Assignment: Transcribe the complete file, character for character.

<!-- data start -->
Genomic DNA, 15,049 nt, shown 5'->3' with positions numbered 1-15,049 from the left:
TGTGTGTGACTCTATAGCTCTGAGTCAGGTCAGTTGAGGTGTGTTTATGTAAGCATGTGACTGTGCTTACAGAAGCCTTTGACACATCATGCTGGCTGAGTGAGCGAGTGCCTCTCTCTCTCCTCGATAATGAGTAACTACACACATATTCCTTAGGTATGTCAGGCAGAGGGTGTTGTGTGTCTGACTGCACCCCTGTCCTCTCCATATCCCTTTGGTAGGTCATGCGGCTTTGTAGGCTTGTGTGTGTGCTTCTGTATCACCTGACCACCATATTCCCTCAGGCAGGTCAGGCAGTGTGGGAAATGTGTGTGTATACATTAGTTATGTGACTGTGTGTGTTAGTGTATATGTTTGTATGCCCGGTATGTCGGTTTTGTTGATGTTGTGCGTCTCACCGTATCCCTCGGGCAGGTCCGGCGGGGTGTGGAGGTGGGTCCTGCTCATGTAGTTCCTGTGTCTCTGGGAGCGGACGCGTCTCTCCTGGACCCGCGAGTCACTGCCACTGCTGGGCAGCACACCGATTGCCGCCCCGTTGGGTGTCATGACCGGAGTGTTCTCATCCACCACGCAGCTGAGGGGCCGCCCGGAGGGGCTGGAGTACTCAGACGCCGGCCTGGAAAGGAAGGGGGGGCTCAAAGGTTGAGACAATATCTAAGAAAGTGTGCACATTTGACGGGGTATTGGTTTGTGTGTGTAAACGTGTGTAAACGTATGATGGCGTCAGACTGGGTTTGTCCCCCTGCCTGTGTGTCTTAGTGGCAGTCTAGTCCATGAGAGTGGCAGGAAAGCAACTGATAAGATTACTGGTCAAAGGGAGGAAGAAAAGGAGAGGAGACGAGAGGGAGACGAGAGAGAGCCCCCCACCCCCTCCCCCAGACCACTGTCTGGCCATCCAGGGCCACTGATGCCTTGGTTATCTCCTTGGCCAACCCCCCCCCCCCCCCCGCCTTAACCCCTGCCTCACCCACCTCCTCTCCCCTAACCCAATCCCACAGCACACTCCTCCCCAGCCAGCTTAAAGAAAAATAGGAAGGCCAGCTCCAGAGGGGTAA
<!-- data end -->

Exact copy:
Genomic DNA, 15,049 nt, shown 5'->3' with positions numbered 1-15,049 from the left:
TGTGTGTGACTCTATAGCTCTGAGTCAGGTCAGTTGAGGTGTGTTTATGTAAGCATGTGACTGTGCTTACAGAAGCCTTTGACACATCATGCTGGCTGAGTGAGCGAGTGCCTCTCTCTCTCCTCGATAATGAGTAACTACACACATATTCCTTAGGTATGTCAGGCAGAGGGTGTTGTGTGTCTGACTGCACCCCTGTCCTCTCCATATCCCTTTGGTAGGTCATGCGGCTTTGTAGGCTTGTGTGTGTGCTTCTGTATCACCTGACCACCATATTCCCTCAGGCAGGTCAGGCAGTGTGGGAAATGTGTGTGTATACATTAGTTATGTGACTGTGTGTGTTAGTGTATATGTTTGTATGCCCGGTATGTCGGTTTTGTTGATGTTGTGCGTCTCACCGTATCCCTCGGGCAGGTCCGGCGGGGTGTGGAGGTGGGTCCTGCTCATGTAGTTCCTGTGTCTCTGGGAGCGGACGCGTCTCTCCTGGACCCGCGAGTCACTGCCACTGCTGGGCAGCACACCGATTGCCGCCCCGTTGGGTGTCATGACCGGAGTGTTCTCATCCACCACGCAGCTGAGGGGCCGCCCGGAGGGGCTGGAGTACTCAGACGCCGGCCTGGAAAGGAAGGGGGGGCTCAAAGGTTGAGACAATATCTAAGAAAGTGTGCACATTTGACGGGGTATTGGTTTGTGTGTGTAAACGTGTGTAAACGTATGATGGCGTCAGACTGGGTTTGTCCCCCTGCCTGTGTGTCTTAGTGGCAGTCTAGTCCATGAGAGTGGCAGGAAAGCAACTGATAAGATTACTGGTCAAAGGGAGGAAGAAAAGGAGAGGAGACGAGAGGGAGACGAGAGAGAGCCCCCCACCCCCTCCCCCAGACCACTGTCTGGCCATCCAGGGCCACTGATGCCTTGGTTATCTCCTTGGCCAACCCCCCCCCCCCCCCCGCCTTAACCCCTGCCTCACCCACCTCCTCTCCCCTAACCCAATCCCACAGCACACTCCTCCCCAGCCAGCTTAAAGAAAAATAGGAAGGCCAGCTCCAGAGGGGTAA